Buying a Tesla Will Remain a Luxury

Tesla TSLA -4.96%

is doing very well—so well you might wonder why it has been raising prices so aggressively.

The electric-vehicle pioneer on Wednesday reported yet another record quarter for profits, far ahead of analyst forecasts, despite delivering a similar number of cars to customers. The explanation is a combination of price increases and, given the backdrop of soaring commodity prices, surprisingly low inflation in its bill of materials. Teslas sold for an average price of about $52,200—up 2.9% compared with the fourth quarter—while their average cost rose 1.7% to $36,500.

Factoring in extra revenues from regulatory credits and head-office costs such as research and development, the operating margin came in at 19.2%, up from just under 15% in the second half of last year. Most car makers give themselves a round of applause when they get into double digits. Tesla shares rose 5% in aftermarket trading.

Such results are evidence of the strength of Tesla’s brand and manufacturing capabilities now that they are running at scale, but they also raise questions about the company’s strategy. What will it do with the cash? And can a company built on the promise of affordable EVs continue to raise prices and make margins beyond the wildest dreams of its peers?

Some answers might come in Tesla Chief Executive Elon Musk’s highly anticipated “Master Plan Part 3.” He tweeted last month that this was in the works in response to a Bloomberg article pointing out that his initial Master Plan to make affordable family-oriented EVs, laid out in a 2006 blog post, remains unfinished business. It clearly touched a nerve.

It is becoming clear that Mr. Musk’s new affordability pitch will revolve around robotaxis for fleet use rather than EVs for individual sale. He said earlier this month that Tesla was working on a robotaxi project, and added on a call to discuss Wednesday’s results that it would hold a robotaxi event next year with an ambition to launch volume production in 2024. This is after he said three months ago Tesla wasn’t “currently working on” a much-discussed $25,000 model.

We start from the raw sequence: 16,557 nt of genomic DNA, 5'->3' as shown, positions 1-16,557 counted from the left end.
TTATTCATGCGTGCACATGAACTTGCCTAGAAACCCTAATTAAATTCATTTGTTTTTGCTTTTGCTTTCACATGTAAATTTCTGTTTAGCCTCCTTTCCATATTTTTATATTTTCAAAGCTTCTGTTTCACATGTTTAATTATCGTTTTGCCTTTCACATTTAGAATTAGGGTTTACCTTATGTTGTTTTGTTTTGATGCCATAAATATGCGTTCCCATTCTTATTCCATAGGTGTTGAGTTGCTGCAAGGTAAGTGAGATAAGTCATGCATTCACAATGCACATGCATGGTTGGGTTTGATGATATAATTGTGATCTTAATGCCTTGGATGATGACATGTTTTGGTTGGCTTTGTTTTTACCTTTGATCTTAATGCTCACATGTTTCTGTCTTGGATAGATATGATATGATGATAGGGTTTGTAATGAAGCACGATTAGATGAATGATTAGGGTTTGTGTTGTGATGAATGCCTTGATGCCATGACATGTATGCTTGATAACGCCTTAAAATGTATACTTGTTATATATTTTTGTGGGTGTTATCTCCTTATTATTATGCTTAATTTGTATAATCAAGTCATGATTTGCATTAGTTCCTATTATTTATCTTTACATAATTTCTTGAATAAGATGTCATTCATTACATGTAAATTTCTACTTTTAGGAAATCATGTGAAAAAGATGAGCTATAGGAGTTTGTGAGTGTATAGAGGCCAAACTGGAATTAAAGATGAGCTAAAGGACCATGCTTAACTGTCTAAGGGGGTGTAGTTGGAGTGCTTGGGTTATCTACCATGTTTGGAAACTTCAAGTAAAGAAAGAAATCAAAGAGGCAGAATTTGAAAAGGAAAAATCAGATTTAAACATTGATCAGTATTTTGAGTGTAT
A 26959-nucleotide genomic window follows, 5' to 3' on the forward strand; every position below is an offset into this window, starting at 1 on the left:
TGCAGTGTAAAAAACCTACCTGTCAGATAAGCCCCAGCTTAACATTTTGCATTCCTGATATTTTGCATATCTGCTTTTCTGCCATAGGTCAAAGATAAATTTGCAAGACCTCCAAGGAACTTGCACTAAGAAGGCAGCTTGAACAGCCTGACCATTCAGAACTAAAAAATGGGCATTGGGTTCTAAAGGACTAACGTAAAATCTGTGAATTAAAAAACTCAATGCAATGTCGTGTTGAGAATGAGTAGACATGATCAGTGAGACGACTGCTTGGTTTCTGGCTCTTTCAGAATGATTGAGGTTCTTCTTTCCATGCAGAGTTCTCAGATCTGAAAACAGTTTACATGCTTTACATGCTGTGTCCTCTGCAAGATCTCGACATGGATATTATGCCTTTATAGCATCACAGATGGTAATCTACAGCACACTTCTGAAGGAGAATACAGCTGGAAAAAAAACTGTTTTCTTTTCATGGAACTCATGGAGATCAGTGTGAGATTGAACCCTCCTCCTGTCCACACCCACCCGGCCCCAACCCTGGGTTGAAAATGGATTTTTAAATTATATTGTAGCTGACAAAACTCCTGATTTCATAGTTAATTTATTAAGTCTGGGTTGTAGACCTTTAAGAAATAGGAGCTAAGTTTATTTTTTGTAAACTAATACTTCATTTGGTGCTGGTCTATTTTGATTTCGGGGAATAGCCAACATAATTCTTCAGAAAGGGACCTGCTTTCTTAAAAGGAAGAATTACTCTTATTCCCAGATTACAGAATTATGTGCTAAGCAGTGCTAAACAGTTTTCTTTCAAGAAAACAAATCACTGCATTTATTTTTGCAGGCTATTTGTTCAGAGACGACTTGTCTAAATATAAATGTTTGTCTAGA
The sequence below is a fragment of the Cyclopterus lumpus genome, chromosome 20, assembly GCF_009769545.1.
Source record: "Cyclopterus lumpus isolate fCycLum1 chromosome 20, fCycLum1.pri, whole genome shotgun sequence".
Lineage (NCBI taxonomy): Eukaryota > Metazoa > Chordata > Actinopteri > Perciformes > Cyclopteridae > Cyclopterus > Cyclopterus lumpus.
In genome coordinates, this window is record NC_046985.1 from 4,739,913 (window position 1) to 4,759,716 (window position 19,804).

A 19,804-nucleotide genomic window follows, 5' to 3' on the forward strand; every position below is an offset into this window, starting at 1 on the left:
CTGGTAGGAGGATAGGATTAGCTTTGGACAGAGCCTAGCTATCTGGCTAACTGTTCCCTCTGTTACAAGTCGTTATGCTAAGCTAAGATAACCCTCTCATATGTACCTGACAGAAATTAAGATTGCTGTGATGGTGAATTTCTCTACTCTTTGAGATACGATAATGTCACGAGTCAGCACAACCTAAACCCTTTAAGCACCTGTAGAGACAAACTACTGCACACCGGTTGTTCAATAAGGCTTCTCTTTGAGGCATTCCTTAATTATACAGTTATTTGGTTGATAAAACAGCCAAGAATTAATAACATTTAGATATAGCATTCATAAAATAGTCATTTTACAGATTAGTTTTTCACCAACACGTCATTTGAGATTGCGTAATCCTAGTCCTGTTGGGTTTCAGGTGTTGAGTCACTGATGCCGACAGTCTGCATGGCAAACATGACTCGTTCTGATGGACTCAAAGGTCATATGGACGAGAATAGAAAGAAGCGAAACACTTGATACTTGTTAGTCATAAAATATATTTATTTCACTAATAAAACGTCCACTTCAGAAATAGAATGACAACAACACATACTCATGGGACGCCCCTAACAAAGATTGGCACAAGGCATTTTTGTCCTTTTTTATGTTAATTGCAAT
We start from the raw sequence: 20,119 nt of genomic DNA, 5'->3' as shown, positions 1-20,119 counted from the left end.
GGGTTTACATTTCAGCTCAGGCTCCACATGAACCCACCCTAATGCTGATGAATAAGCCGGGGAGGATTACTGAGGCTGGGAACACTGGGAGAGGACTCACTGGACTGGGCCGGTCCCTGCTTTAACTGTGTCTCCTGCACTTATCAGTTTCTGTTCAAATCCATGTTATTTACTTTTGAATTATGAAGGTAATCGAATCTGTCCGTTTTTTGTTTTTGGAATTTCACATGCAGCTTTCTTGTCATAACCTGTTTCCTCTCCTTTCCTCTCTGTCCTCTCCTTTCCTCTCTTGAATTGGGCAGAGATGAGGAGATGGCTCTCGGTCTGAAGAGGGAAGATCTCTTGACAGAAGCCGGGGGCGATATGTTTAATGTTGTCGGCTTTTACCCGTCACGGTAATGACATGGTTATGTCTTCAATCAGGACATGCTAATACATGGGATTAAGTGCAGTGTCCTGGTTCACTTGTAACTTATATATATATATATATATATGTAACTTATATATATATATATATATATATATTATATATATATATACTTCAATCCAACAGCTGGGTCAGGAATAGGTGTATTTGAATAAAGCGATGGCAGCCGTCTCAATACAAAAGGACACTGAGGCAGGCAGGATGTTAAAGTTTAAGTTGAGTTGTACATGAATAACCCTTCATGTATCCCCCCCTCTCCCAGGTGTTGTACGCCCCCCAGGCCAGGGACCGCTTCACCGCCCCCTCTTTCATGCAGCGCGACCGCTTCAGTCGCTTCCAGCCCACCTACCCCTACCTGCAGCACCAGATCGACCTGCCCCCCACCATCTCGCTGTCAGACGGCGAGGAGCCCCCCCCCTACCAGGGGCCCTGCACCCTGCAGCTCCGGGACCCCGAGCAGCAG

The logic of robotaxis is that they can be expensive to make but cheap to ride, due to heavy use that makes the most of an EV’s low running costs. The batteries could potentially also be smaller than in cars optimized for personal use, because they wouldn’t stray beyond a fixed geographic area. Robotaxi rides would cost less than a subsidized subway or bus ticket, Mr. Musk claimed Wednesday.

Building robotaxi fleets also requires a vast amount of capital, as Alphabet’s Waymo and General Motors’ Cruise have discovered. This could be a future use for Tesla’s cash flows.

Mr. Musk addressed the awkward conjunction of substantial price increases and record margins by saying that, given Tesla’s long waiting lists, the prices it is charging now need to anticipate raw-material inflation over the coming six to 12 months. He also pointed out that the company faces no shortage of demand.

Fair enough, but now Tesla’s promise of mass-market electric mobility seems to hinge on a technology that has proven extremely hard to perfect. The company’s project timelines have a long history of being extended, none more so than its efforts to make cars driverless. The year 2024 could again prove an optimistic delivery date.

Tesla’s tech-star valuation has long depended on its cracking this nut, to which it has a different approach to almost everyone else, spurning the standard lidar perception technology in favor of cameras alone. Now its corporate mission to “accelerate the world’s transition to sustainable energy” is pointing down the same road. It better not lead to a dead end.

Write to Stephen Wilmot at stephen.wilmot@wsj.com

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